I was just talking this week with colleagues about Carlsberg's 'Probably' campaign. Their more recent "there's always option C
" - is fine, but I thought 'Probably' could have gone on forever. Their 'Carlsberg don't do litter'
was up there among the finest ambient campaigns I've ever seen here.
Above is an outdoor special from Carlsberg. You can see it is actually made of bottles.
Thanks Fran from Made in Hollywood
for sending on.
I think if an advertising campaign passes into the vernacular, you can count it as a success. However, it can then become generic and bue sued by other advertisers in an oblique way; hence diluting it's effectiveness with regard to brand recognition.
I would reference the Marks and Spencers Food adverts - used gloriously by Ceebeebies to promote "Big Cook Little Cook" . Not a commercial use but the beginning of a dilution of the M&S association.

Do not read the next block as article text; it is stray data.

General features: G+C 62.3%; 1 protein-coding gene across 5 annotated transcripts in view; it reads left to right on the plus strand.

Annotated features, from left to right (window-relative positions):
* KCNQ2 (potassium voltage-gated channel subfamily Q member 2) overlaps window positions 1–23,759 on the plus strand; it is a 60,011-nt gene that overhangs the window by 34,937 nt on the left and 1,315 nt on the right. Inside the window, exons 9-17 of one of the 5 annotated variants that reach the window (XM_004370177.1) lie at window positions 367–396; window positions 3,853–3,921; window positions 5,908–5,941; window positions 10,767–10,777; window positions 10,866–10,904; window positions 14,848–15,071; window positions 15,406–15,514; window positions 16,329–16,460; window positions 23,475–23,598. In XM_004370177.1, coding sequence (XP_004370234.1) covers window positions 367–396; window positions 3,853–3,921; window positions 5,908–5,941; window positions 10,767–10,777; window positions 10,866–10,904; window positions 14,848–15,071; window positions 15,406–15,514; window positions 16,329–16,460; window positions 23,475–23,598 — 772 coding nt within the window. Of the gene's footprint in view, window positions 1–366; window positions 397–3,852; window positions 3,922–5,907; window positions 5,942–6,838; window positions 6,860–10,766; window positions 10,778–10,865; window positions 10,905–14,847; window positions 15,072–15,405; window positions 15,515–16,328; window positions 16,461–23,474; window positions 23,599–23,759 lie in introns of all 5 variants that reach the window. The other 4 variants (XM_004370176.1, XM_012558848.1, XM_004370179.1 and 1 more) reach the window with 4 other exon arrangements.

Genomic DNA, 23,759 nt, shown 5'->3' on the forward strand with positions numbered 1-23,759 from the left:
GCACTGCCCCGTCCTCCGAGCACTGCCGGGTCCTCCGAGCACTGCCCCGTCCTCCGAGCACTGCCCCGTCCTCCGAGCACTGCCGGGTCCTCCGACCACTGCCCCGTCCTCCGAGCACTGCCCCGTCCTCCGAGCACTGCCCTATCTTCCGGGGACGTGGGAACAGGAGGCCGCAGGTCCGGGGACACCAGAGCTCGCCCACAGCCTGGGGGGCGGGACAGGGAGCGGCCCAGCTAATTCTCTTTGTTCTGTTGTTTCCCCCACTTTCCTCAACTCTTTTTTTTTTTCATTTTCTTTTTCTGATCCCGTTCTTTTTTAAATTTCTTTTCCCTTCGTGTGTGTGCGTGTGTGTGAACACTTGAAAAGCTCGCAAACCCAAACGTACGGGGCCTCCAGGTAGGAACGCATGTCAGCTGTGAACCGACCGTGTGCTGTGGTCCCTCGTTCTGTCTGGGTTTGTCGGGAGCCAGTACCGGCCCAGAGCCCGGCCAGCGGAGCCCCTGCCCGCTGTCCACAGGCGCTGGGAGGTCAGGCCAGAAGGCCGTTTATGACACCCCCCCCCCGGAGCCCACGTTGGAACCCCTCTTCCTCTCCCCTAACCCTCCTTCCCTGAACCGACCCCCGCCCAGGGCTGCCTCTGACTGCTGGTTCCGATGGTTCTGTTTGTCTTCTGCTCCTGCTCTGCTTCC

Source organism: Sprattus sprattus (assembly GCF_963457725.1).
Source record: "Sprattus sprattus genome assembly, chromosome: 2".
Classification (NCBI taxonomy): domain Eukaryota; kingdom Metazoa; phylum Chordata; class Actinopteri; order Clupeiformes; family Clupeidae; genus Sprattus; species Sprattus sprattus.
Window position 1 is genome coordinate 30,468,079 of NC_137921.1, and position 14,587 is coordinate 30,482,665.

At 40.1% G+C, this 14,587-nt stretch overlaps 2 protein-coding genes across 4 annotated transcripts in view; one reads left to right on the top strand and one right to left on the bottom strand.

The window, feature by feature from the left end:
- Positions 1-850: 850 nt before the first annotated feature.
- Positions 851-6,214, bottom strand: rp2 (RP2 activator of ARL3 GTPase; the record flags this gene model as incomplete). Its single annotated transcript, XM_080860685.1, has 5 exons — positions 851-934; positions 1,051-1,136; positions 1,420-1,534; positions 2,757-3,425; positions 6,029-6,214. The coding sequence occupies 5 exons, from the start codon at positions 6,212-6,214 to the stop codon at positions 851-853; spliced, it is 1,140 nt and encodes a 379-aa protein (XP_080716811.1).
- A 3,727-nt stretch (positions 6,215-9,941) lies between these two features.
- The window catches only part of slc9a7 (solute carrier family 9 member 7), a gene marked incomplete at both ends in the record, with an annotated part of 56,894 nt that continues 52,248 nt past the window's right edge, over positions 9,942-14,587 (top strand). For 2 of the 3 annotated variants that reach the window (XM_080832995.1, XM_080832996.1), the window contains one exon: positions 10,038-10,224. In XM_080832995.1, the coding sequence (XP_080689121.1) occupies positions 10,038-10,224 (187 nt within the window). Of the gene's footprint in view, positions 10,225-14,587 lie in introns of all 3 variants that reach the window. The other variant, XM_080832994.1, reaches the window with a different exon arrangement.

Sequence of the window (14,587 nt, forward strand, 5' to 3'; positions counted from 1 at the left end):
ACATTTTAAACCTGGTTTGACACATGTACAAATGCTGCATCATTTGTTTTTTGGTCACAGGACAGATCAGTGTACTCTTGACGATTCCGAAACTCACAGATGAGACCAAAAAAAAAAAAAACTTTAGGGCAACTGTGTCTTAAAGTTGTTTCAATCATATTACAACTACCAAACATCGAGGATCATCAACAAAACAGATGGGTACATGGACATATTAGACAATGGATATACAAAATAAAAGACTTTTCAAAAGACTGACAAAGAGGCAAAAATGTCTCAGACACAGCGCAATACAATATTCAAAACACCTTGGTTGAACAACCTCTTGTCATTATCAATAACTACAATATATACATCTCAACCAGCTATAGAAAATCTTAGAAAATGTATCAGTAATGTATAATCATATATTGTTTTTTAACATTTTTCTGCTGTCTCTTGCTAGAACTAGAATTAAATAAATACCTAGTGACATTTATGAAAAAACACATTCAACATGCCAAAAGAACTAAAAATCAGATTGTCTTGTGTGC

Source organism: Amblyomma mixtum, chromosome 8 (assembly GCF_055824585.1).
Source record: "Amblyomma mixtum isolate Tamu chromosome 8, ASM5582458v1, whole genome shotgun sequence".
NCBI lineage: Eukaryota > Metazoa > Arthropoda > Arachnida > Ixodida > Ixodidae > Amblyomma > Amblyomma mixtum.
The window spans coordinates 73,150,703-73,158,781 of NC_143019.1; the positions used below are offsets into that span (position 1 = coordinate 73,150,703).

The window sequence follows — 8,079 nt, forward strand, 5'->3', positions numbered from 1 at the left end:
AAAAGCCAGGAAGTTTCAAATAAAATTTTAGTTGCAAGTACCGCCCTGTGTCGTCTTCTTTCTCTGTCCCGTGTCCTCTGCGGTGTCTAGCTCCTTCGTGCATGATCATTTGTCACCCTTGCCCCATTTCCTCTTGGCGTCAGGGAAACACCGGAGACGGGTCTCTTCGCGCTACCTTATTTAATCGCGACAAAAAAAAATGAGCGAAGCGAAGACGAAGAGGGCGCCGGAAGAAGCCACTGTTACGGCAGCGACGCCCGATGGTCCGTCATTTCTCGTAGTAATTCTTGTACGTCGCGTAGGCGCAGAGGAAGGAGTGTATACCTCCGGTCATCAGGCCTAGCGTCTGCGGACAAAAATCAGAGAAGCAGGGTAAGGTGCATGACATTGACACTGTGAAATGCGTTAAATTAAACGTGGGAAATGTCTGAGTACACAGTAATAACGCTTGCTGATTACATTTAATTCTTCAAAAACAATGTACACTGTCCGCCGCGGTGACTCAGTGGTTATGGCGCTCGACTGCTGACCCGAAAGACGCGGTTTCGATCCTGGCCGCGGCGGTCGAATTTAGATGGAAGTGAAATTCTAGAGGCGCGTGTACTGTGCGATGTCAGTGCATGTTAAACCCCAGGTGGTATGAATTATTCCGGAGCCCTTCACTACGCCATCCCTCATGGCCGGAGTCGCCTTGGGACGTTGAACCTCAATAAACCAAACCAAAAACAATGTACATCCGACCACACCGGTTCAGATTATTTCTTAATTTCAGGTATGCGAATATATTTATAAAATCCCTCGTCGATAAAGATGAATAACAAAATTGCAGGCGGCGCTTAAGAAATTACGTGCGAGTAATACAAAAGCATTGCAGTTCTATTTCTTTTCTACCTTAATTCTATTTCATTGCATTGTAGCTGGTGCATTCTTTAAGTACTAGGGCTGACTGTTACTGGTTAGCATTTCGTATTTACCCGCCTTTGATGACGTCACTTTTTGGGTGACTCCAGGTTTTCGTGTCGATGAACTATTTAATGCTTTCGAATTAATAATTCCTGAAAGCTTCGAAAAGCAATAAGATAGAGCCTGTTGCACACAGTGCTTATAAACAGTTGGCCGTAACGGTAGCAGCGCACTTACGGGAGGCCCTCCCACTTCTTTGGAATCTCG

Take a google for a product called "Claytons" an alcohol free "mixer" promoted in Australia in the 70's and 80's by Jack Thompson.
"The drink you're having when you're not having a drink"
"Claytons" is now part of the vernacular (meaning something that doesnt really work) but very few 20 year olds would know the provenance of the word.
I'll 'google' it - another word finding its way into vernacular...
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